Long-term cost-utility analysis of a multidisciplinary primary care diabetes management program in Ontario
O'Reilly D., Hopkins R., Blackhouse G., Clarke P., Hux J., Tarride JE., Dolovich L., Goeree R.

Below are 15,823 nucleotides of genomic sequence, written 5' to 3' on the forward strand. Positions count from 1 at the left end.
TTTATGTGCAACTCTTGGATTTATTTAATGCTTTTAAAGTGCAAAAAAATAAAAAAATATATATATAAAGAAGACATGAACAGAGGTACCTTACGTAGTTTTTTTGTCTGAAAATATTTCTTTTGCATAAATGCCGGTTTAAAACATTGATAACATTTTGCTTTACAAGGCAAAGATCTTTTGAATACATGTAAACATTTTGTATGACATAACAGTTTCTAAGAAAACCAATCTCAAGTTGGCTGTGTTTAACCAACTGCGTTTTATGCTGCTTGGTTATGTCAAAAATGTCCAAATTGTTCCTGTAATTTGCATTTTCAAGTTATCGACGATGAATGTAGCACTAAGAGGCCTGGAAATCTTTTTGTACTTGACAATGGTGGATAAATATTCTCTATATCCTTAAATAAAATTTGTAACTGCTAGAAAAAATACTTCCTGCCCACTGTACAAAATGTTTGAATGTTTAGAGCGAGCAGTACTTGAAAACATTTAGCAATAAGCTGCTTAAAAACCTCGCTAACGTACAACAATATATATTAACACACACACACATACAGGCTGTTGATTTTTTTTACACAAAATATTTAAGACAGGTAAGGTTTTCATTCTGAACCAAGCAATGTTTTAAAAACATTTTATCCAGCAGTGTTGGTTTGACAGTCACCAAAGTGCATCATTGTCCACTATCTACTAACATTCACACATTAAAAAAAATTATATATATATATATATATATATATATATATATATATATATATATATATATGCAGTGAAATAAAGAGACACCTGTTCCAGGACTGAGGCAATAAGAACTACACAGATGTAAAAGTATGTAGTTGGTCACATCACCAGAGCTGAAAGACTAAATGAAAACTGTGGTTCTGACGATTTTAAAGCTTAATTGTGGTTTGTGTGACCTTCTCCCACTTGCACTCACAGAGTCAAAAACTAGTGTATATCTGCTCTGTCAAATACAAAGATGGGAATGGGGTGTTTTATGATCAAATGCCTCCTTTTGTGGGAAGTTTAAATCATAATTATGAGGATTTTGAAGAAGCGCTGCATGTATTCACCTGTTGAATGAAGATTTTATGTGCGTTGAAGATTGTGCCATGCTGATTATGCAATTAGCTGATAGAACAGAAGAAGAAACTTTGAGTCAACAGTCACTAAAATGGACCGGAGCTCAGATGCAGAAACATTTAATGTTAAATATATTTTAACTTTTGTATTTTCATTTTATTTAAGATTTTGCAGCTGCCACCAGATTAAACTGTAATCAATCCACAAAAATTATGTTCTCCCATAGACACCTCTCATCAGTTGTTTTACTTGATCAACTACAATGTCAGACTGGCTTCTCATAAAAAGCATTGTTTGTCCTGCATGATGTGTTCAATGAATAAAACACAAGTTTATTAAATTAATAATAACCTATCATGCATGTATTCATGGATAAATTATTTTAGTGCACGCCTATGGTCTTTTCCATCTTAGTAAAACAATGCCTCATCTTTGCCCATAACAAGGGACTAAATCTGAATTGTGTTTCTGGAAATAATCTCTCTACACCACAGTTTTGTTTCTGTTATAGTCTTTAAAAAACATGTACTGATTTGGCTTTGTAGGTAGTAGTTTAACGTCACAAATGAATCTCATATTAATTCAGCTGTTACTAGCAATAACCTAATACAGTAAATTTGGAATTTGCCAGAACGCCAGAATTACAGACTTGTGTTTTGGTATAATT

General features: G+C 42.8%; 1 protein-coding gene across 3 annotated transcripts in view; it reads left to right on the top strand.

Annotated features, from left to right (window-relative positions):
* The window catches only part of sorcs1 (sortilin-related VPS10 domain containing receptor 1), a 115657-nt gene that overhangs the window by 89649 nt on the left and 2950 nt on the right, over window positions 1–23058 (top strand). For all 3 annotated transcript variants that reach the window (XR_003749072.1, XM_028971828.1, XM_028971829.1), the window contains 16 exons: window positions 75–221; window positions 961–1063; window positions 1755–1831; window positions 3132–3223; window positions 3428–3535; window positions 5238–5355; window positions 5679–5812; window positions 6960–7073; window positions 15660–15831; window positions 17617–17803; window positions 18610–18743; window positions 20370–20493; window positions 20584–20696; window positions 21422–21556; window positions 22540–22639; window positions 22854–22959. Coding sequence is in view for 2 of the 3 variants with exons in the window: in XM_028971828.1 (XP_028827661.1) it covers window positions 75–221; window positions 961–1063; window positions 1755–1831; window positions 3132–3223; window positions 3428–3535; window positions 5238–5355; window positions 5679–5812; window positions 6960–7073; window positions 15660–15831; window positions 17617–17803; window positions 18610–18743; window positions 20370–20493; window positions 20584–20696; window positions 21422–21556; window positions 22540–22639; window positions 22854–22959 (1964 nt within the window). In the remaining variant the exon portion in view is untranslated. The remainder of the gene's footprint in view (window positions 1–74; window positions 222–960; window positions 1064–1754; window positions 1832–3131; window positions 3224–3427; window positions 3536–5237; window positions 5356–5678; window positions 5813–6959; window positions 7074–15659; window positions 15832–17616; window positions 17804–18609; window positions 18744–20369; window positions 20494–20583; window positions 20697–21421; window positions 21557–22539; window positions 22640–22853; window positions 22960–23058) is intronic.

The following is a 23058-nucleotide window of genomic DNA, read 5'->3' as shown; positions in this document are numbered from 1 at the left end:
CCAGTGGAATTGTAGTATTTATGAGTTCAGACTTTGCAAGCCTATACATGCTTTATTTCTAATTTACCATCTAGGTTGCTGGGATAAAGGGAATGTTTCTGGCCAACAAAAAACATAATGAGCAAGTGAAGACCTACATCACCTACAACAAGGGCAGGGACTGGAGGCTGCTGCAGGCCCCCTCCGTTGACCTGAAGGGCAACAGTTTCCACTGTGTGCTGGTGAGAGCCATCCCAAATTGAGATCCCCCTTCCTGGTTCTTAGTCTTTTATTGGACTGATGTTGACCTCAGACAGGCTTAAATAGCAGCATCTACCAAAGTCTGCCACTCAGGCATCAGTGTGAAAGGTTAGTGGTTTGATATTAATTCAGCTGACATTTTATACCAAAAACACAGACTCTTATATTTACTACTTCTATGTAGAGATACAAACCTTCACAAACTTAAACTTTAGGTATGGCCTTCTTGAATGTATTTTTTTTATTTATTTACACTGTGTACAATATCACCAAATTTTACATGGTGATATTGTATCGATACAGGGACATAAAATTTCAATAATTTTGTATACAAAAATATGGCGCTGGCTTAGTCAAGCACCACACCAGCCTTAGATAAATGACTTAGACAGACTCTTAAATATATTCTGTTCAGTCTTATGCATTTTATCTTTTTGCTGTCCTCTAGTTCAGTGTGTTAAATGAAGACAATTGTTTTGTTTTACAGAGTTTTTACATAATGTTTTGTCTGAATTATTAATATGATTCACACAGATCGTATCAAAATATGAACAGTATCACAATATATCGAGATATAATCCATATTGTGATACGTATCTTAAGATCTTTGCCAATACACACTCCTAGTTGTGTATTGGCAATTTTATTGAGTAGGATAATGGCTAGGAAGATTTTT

OBJECTIVES: To estimate the cost-effectiveness of a multidisciplinary diabetes management program using the Ontario Diabetes Economic Model (ODEM). METHODS: Using an Ontario-specific United Kingdom Prospective Diabetes Study Outcomes Model, changes in risk factors (e.g. glycosylated hemoglobin) were used to predict event rates for diabetes-related complications, costs and expected quality-adjusted life years (QALYs). Incremental cost-effectiveness ratios were calculated based on the cost of the program, projected cost and effectiveness over a lifetime. The base case assumed a 1-year treatment effect, 3% discount rate and 40-year time horizon. RESULTS: The ODEM estimated that improvements in risk factors prevented 16.2/1000 deaths and 15.5/1000 myocardial infarctions, and led to a 50% relative risk reduction in first amputations. The lifetime incremental cost per QALY gained in the base case was $5992. CONCLUSION: Short-term outcomes were improved, translating into avoidance of downstream complications; thus, the increased costs of program implementation were partly offset. Overall, the program represents a cost-effective method for managing type 2 diabetes.